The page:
You’ve glanced at your credit report, and you’re not so happy with the score sitting on it. It’s not as high as you would like it to be. Not even close.
The good news is that you can change your credit score if you make a few changes with your personal finances. These are three simple changes that you should try:
Add to Your Credit Mix
What is your credit mix? Your credit mix is the types of credit that you have. When you have a strong variety of accounts — as opposed to a lot of one type (example: credit cards) — it shows favorably in your score.
If you don’t have a good variety of accounts, try to apply for something different, like a personal line of credit. Click the link to see what other ways applying for a line of credit can affect your financial situation over time. It can do more than fortify your credit mix.
Pay More Than Once
Bill repayments factor prominently in your credit score. If you always pay your bills in-full and on-time, you’ll typically have a higher score because of your strong payment history and lower credit utilization ratio. In turn, missing bill payments or giving only the bare minimum can have a negative impact on your score.
Anyone that needs to tackle a high debt load or catch up on late payments should consider this strategy: pay more than once a month. First, pay the bill by the deadline. Then, when you have more money to contribute a week or so later, do it again. Paying more often will help you improve your payment history and lower your utilization ratio, which could raise your score.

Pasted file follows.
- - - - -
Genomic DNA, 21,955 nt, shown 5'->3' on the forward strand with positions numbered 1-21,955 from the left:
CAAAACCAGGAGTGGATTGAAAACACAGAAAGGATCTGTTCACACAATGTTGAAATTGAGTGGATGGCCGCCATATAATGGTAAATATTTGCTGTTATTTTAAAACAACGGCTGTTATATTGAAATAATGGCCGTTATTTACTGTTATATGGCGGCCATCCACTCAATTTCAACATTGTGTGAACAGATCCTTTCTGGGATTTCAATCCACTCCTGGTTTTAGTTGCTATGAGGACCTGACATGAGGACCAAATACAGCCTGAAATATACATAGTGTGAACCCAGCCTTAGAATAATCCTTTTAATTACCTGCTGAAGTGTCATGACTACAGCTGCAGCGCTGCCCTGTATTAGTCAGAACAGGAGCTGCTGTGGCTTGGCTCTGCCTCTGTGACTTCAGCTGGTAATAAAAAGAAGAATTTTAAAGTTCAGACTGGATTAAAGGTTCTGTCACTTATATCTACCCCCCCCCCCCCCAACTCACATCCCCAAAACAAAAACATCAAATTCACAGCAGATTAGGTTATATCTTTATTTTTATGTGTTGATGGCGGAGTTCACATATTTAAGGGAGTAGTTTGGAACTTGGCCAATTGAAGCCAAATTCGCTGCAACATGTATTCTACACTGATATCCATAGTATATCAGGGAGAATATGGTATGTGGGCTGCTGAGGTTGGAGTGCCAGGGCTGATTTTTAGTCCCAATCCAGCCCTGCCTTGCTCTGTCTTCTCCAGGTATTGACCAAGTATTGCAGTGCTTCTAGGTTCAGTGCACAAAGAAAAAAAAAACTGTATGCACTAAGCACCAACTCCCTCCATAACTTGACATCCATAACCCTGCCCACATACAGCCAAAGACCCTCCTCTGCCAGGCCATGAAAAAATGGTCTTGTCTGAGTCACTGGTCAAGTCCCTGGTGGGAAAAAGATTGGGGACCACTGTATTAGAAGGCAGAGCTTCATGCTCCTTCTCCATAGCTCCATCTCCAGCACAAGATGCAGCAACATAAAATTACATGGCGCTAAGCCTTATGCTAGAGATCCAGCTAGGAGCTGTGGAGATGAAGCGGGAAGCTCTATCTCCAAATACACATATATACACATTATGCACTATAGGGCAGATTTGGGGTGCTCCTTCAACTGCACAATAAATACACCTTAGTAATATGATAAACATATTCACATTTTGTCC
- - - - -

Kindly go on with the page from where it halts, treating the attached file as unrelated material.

If you’re having trouble affording a second payment, you should look up simple ways to cut your monthly costs to help you add some savings to your budget. These savings can be put directly onto your credit card, line of credit or any other crucial account.
Raise Your Credit Limits
One of the largest components of your credit score calculation is your credit utilization — this is how much you owe versus how much credit you have available. A high credit utilization ratio is likely to damage your score because it shows lenders that you are racking up steep balances without consistently paring them down. It’s a common belief that your ratio should be at 30% or lower.
What can you do if you’re worried about your ratio? You have two options. The first option is to whittle down your debt load through a steady repayment strategy. By paying off your balances, you can increase the levels of available credit. The second option is to raise your credit limits, giving yourself a lot more credit to work with.
It’s important that you’re cautious when you’re trying to raise your credit limits. Ask your creditor if you can make this change without having to go through a hard credit inquiry — this move can negatively affect your credit score for a short period of time. You wouldn’t want your plan to improve your credit to backfire.
There’s no reason why you should feel stuck with a low credit score. You can bring it to a higher rank when you know what tips and tricks to follow.